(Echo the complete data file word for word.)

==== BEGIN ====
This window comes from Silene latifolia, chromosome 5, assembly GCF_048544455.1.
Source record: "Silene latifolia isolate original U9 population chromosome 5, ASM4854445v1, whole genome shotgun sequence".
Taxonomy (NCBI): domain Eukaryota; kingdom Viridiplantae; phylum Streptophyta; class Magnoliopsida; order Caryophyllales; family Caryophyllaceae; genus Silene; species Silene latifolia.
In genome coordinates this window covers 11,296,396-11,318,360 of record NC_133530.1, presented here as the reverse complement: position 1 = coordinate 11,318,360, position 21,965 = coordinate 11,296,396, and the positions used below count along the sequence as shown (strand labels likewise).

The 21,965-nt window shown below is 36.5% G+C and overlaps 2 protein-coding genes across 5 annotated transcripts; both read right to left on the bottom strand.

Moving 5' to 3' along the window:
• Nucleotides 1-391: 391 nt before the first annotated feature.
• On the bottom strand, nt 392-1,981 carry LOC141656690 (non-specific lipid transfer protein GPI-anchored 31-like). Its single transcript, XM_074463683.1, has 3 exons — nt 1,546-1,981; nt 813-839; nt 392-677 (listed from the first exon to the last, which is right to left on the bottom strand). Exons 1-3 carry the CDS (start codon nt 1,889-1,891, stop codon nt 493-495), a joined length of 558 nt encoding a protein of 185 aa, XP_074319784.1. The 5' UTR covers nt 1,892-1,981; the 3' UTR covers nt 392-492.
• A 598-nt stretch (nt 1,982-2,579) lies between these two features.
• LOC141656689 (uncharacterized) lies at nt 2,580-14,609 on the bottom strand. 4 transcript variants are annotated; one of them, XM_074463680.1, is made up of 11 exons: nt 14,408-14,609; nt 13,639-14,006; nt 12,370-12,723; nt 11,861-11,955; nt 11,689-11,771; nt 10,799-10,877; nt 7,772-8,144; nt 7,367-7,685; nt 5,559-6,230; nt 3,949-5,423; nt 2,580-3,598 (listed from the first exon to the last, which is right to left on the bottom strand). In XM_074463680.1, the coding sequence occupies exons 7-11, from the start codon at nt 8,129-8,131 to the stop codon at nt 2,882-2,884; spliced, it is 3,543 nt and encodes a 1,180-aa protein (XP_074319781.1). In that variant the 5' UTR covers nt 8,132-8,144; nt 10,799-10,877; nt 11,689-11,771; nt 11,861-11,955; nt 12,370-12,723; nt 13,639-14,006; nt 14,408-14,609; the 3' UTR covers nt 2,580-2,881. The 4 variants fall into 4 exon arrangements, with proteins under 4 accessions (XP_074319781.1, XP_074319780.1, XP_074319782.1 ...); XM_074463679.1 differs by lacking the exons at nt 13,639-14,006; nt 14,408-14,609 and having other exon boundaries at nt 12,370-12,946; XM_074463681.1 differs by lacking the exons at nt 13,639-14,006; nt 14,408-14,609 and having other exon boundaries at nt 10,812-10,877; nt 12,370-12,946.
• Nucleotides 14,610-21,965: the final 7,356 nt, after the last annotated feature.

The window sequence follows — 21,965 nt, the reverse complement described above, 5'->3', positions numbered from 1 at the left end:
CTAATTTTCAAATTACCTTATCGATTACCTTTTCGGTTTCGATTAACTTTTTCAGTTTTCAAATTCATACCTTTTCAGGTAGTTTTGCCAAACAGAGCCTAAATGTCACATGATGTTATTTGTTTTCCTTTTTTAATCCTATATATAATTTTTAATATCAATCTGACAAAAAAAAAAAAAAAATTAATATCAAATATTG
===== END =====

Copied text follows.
This window comes from Silene latifolia, chromosome 5, assembly GCF_048544455.1.
Source record: "Silene latifolia isolate original U9 population chromosome 5, ASM4854445v1, whole genome shotgun sequence".
Taxonomy (NCBI): domain Eukaryota; kingdom Viridiplantae; phylum Streptophyta; class Magnoliopsida; order Caryophyllales; family Caryophyllaceae; genus Silene; species Silene latifolia.
In genome coordinates this window covers 11,296,396-11,318,360 of record NC_133530.1, presented here as the reverse complement: position 1 = coordinate 11,318,360, position 21,965 = coordinate 11,296,396, and the positions used below count along the sequence as shown (strand labels likewise).

The 21,965-nt window shown below is 36.5% G+C and overlaps 2 protein-coding genes across 5 annotated transcripts; both read right to left on the bottom strand.

Moving 5' to 3' along the window:
• Nucleotides 1-391: 391 nt before the first annotated feature.
• On the bottom strand, nt 392-1,981 carry LOC141656690 (non-specific lipid transfer protein GPI-anchored 31-like). Its single transcript, XM_074463683.1, has 3 exons — nt 1,546-1,981; nt 813-839; nt 392-677 (listed from the first exon to the last, which is right to left on the bottom strand). Exons 1-3 carry the CDS (start codon nt 1,889-1,891, stop codon nt 493-495), a joined length of 558 nt encoding a protein of 185 aa, XP_074319784.1. The 5' UTR covers nt 1,892-1,981; the 3' UTR covers nt 392-492.
• A 598-nt stretch (nt 1,982-2,579) lies between these two features.
• LOC141656689 (uncharacterized) lies at nt 2,580-14,609 on the bottom strand. 4 transcript variants are annotated; one of them, XM_074463680.1, is made up of 11 exons: nt 14,408-14,609; nt 13,639-14,006; nt 12,370-12,723; nt 11,861-11,955; nt 11,689-11,771; nt 10,799-10,877; nt 7,772-8,144; nt 7,367-7,685; nt 5,559-6,230; nt 3,949-5,423; nt 2,580-3,598 (listed from the first exon to the last, which is right to left on the bottom strand). In XM_074463680.1, the coding sequence occupies exons 7-11, from the start codon at nt 8,129-8,131 to the stop codon at nt 2,882-2,884; spliced, it is 3,543 nt and encodes a 1,180-aa protein (XP_074319781.1). In that variant the 5' UTR covers nt 8,132-8,144; nt 10,799-10,877; nt 11,689-11,771; nt 11,861-11,955; nt 12,370-12,723; nt 13,639-14,006; nt 14,408-14,609; the 3' UTR covers nt 2,580-2,881. The 4 variants fall into 4 exon arrangements, with proteins under 4 accessions (XP_074319781.1, XP_074319780.1, XP_074319782.1 ...); XM_074463679.1 differs by lacking the exons at nt 13,639-14,006; nt 14,408-14,609 and having other exon boundaries at nt 12,370-12,946; XM_074463681.1 differs by lacking the exons at nt 13,639-14,006; nt 14,408-14,609 and having other exon boundaries at nt 10,812-10,877; nt 12,370-12,946.
• Nucleotides 14,610-21,965: the final 7,356 nt, after the last annotated feature.

The window sequence follows — 21,965 nt, the reverse complement described above, 5'->3', positions numbered from 1 at the left end:
CTAATTTTCAAATTACCTTATCGATTACCTTTTCGGTTTCGATTAACTTTTTCAGTTTTCAAATTCATACCTTTTCAGGTAGTTTTGCCAAACAGAGCCTAAATGTCACATGATGTTATTTGTTTTCCTTTTTTAATCCTATATATAATTTTTAATATCAATCTGACAAAAAAAAAAAAAAAATTAATATCAAATATTG